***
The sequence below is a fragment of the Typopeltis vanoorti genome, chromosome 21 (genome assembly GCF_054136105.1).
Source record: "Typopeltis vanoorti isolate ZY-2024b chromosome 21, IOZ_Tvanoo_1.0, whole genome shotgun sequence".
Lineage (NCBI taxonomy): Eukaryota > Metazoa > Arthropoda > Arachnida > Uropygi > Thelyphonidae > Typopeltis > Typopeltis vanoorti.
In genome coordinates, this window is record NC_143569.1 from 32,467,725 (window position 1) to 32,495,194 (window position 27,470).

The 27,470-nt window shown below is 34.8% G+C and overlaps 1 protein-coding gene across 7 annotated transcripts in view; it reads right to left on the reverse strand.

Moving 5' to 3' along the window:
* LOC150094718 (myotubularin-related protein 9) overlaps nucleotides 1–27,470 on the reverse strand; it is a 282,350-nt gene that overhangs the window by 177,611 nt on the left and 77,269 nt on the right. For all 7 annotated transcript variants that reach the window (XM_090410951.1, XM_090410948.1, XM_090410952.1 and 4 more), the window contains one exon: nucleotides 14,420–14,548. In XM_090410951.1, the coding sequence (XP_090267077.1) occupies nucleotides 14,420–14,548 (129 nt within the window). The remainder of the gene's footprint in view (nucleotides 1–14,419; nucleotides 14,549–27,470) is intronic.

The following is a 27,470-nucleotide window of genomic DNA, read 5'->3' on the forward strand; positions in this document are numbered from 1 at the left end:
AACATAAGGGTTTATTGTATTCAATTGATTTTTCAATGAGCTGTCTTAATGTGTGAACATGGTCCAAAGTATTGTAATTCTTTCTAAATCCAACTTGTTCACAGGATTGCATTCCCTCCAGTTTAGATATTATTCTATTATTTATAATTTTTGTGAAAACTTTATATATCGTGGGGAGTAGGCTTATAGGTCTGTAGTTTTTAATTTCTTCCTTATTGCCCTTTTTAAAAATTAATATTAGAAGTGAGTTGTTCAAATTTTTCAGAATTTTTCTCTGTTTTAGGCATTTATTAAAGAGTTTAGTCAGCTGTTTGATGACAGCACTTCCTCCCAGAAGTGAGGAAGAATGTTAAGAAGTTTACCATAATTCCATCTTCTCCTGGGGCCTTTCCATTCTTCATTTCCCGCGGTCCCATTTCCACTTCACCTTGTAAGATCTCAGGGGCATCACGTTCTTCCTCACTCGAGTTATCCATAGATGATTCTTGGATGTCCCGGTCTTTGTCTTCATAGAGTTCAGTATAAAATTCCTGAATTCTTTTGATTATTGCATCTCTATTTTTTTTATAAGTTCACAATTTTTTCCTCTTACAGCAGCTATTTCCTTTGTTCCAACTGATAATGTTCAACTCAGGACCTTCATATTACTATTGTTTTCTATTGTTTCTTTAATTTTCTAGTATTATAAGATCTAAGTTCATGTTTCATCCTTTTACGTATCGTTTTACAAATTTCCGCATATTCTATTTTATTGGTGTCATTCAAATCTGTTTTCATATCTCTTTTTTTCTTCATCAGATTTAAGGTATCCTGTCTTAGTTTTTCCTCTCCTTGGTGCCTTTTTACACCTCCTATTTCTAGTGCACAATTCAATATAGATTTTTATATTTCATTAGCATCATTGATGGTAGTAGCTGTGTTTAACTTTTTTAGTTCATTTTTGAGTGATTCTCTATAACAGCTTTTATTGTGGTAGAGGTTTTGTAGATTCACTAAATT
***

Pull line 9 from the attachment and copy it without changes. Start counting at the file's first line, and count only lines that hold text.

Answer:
AACATAAGGGTTTATTGTATTCAATTGATTTTTCAATGAGCTGTCTTAATGTGTGAACATGGTCCAAAGTATTGTAATTCTTTCTAAATCCAACTTGTTCACAGGATTGCATTCCCTCCAGTTTAGATATTATTCTATTATTTATAATTTTTGTGAAAACTTTATATATCGTGGGGAGTAGGCTTATAGGTCTGTAGTTTTTAATTTCTTCCTTATTGCCCTTTTTAAAAATTAATATTAGAAGTGAGTTGTTCAAATTTTTCAGAATTTTTCTCTGTTTTAGGCATTTATTAAAGAGTTTAGTCAGCTGTTTGATGACAGCACTTCCTCCCAGAAGTGAGGAAGAATGTTAAGAAGTTTACCATAATTCCATCTTCTCCTGGGGCCTTTCCATTCTTCATTTCCCGCGGTCCCATTTCCACTTCACCTTGTAAGATCTCAGGGGCATCACGTTCTTCCTCACTCGAGTTATCCATAGATGATTCTTGGATGTCCCGGTCTTTGTCTTCATAGAGTTCAGTATAAAATTCCTGAATTCTTTTGATTATTGCATCTCTATTTTTTTTATAAGTTCACAATTTTTTCCTCTTACAGCAGCTATTTCCTTTGTTCCAACTGATAATGTTCAACTCAGGACCTTCATATTACTATTGTTTTCTATTGTTTCTTTAATTTTCTAGTATTATAAGATCTAAGTTCATGTTTCATCCTTTTACGTATCGTTTTACAAATTTCCGCATATTCTATTTTATTGGTGTCATTCAAATCTGTTTTCATATCTCTTTTTTTCTTCATCAGATTTAAGGTATCCTGTCTTAGTTTTTCCTCTCCTTGGTGCCTTTTTACACCTCCTATTTCTAGTGCACAATTCAATATAGATTTTTATATTTCATTAGCATCATTGATGGTAGTAGCTGTGTTTAACTTTTTTAGTTCATTTTTGAGTGATTCTCTATAACAGCTTTTATTGTGGTAGAGGTTTTGTAGATTCACTAAATT